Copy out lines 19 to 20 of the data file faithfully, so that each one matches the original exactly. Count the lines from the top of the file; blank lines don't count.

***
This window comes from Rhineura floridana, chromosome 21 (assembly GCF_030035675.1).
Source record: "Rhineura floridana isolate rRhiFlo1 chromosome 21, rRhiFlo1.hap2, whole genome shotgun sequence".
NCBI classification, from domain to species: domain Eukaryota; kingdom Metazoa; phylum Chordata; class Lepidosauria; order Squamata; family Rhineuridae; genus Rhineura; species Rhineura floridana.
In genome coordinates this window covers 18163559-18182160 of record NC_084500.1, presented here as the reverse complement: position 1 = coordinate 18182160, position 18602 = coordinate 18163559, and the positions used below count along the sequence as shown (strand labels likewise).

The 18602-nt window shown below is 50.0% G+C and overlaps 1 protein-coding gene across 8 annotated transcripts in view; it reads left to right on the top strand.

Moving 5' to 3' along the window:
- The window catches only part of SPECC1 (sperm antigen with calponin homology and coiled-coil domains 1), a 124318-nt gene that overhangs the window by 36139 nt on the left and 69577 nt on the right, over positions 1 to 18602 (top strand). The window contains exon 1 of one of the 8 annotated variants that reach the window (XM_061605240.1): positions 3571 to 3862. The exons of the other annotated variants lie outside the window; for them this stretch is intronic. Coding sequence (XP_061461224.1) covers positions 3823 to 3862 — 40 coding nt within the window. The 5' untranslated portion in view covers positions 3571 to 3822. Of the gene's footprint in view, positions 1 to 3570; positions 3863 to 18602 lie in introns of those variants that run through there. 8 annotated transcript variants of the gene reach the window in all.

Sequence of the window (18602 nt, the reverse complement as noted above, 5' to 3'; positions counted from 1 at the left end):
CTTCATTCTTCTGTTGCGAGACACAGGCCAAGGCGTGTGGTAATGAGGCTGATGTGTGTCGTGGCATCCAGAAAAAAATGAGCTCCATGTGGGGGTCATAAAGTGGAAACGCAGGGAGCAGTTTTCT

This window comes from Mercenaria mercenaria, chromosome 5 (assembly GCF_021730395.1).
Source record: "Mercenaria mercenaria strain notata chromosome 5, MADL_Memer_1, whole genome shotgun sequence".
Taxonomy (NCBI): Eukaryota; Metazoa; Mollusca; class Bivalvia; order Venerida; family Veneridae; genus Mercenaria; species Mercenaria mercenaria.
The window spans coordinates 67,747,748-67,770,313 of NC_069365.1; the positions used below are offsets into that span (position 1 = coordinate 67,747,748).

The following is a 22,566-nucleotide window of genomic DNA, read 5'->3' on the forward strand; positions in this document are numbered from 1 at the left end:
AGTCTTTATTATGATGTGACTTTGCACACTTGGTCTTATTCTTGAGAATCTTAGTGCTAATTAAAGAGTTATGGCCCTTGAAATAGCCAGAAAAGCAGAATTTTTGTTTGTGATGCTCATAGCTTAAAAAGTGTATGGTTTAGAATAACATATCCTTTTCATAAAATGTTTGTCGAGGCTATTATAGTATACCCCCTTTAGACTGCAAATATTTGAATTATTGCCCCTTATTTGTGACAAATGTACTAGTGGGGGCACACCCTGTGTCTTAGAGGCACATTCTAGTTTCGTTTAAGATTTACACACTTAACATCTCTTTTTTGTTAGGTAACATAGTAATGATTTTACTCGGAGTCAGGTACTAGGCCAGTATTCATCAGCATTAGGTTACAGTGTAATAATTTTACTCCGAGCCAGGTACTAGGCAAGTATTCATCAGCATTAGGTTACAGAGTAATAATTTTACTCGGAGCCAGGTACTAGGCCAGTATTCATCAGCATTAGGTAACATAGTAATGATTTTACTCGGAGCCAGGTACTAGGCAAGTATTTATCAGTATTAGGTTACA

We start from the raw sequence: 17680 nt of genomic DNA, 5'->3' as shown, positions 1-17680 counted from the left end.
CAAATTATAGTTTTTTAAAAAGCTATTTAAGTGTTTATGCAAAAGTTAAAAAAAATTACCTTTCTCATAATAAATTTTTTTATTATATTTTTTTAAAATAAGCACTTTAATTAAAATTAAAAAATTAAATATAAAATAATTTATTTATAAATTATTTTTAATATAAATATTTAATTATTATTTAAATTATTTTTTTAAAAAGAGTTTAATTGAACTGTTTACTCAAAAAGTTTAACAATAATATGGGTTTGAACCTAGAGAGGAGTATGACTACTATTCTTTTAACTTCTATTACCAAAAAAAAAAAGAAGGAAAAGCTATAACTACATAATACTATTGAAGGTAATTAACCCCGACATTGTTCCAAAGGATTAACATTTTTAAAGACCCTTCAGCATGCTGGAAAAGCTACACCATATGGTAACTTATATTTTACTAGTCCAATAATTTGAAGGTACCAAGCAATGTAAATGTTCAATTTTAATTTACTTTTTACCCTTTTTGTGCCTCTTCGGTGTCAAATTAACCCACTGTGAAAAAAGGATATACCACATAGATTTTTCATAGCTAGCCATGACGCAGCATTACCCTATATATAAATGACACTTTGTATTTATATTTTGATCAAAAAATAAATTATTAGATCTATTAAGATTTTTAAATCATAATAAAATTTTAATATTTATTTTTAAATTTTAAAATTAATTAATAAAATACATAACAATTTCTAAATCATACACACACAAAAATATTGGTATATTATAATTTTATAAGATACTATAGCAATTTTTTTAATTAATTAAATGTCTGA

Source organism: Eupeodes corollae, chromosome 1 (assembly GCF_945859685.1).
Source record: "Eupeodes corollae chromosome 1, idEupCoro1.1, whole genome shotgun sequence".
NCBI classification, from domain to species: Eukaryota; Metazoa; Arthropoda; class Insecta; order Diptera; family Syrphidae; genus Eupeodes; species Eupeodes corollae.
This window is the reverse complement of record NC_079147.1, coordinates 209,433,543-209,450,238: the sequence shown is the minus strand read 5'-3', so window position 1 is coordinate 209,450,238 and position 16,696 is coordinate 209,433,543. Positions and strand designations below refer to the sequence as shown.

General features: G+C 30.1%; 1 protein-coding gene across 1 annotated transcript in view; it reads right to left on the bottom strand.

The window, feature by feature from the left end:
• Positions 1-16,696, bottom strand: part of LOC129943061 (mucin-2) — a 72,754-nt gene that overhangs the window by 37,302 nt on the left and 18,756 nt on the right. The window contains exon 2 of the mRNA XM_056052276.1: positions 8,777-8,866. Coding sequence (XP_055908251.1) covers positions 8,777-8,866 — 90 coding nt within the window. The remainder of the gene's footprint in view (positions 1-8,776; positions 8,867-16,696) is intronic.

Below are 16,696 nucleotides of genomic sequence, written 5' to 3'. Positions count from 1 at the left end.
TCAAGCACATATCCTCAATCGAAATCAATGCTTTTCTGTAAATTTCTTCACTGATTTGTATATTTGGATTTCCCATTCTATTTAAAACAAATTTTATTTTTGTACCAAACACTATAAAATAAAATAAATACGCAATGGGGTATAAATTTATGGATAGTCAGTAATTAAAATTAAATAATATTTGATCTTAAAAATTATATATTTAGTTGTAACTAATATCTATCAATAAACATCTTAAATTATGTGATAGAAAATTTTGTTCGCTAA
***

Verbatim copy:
Source record: "Eupeodes corollae chromosome 1, idEupCoro1.1, whole genome shotgun sequence".
NCBI classification, from domain to species: Eukaryota; Metazoa; Arthropoda; class Insecta; order Diptera; family Syrphidae; genus Eupeodes; species Eupeodes corollae.